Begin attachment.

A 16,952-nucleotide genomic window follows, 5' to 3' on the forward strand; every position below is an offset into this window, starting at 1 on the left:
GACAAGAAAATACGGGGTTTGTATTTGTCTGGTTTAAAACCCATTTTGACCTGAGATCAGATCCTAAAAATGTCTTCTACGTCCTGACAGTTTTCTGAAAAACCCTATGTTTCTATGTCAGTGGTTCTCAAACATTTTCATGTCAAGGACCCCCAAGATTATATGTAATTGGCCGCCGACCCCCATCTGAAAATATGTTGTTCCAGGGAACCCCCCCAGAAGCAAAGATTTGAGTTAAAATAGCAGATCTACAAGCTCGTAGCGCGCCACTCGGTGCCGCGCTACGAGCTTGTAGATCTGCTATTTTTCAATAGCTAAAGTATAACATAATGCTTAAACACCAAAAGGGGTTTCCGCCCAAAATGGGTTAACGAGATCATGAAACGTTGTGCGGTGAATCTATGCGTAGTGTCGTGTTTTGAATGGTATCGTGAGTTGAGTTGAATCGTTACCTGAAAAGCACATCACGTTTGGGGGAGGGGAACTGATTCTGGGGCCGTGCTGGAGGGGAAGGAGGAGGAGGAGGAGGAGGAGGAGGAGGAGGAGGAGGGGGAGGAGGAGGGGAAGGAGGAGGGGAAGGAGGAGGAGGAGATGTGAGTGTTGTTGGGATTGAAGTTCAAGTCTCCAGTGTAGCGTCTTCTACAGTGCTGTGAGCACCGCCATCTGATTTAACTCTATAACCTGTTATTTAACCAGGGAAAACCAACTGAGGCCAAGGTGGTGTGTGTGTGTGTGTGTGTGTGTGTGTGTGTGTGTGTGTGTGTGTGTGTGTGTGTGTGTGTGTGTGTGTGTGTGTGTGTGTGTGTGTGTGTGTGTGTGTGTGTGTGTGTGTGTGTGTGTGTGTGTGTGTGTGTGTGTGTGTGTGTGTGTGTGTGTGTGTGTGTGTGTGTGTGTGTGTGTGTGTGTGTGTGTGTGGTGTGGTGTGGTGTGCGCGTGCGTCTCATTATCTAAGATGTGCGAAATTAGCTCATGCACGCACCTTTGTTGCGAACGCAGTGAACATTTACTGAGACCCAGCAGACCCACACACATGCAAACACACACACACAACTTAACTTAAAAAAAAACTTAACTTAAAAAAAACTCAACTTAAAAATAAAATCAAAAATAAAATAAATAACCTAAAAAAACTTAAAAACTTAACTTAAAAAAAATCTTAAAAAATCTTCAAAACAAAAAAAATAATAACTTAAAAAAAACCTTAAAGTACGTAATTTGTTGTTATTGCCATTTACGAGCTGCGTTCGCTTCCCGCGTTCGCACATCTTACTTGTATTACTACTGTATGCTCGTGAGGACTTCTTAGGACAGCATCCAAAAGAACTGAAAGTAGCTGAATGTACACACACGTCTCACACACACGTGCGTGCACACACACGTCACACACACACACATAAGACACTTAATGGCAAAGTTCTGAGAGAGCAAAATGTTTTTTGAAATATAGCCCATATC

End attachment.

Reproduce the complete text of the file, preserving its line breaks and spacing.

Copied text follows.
A 16,952-nucleotide genomic window follows, 5' to 3' on the forward strand; every position below is an offset into this window, starting at 1 on the left:
GACAAGAAAATACGGGGTTTGTATTTGTCTGGTTTAAAACCCATTTTGACCTGAGATCAGATCCTAAAAATGTCTTCTACGTCCTGACAGTTTTCTGAAAAACCCTATGTTTCTATGTCAGTGGTTCTCAAACATTTTCATGTCAAGGACCCCCAAGATTATATGTAATTGGCCGCCGACCCCCATCTGAAAATATGTTGTTCCAGGGAACCCCCCCAGAAGCAAAGATTTGAGTTAAAATAGCAGATCTACAAGCTCGTAGCGCGCCACTCGGTGCCGCGCTACGAGCTTGTAGATCTGCTATTTTTCAATAGCTAAAGTATAACATAATGCTTAAACACCAAAAGGGGTTTCCGCCCAAAATGGGTTAACGAGATCATGAAACGTTGTGCGGTGAATCTATGCGTAGTGTCGTGTTTTGAATGGTATCGTGAGTTGAGTTGAATCGTTACCTGAAAAGCACATCACGTTTGGGGGAGGGGAACTGATTCTGGGGCCGTGCTGGAGGGGAAGGAGGAGGAGGAGGAGGAGGAGGAGGAGGAGGAGGAGGGGGAGGAGGAGGGGAAGGAGGAGGGGAAGGAGGAGGAGGAGATGTGAGTGTTGTTGGGATTGAAGTTCAAGTCTCCAGTGTAGCGTCTTCTACAGTGCTGTGAGCACCGCCATCTGATTTAACTCTATAACCTGTTATTTAACCAGGGAAAACCAACTGAGGCCAAGGTGGTGTGTGTGTGTGTGTGTGTGTGTGTGTGTGTGTGTGTGTGTGTGTGTGTGTGTGTGTGTGTGTGTGTGTGTGTGTGTGTGTGTGTGTGTGTGTGTGTGTGTGTGTGTGTGTGTGTGTGTGTGTGTGTGTGTGTGTGTGTGTGTGTGTGTGTGTGTGTGTGTGTGTGTGTGTGTGTGTGTGTGTGTGTGTGTGTGGTGTGGTGTGGTGTGCGCGTGCGTCTCATTATCTAAGATGTGCGAAATTAGCTCATGCACGCACCTTTGTTGCGAACGCAGTGAACATTTACTGAGACCCAGCAGACCCACACACATGCAAACACACACACACAACTTAACTTAAAAAAAAACTTAACTTAAAAAAAACTCAACTTAAAAATAAAATCAAAAATAAAATAAATAACCTAAAAAAACTTAAAAACTTAACTTAAAAAAAATCTTAAAAAATCTTCAAAACAAAAAAAATAATAACTTAAAAAAAACCTTAAAGTACGTAATTTGTTGTTATTGCCATTTACGAGCTGCGTTCGCTTCCCGCGTTCGCACATCTTACTTGTATTACTACTGTATGCTCGTGAGGACTTCTTAGGACAGCATCCAAAAGAACTGAAAGTAGCTGAATGTACACACACGTCTCACACACACGTGCGTGCACACACACGTCACACACACACACATAAGACACTTAATGGCAAAGTTCTGAGAGAGCAAAATGTTTTTTGAAATATAGCCCATATC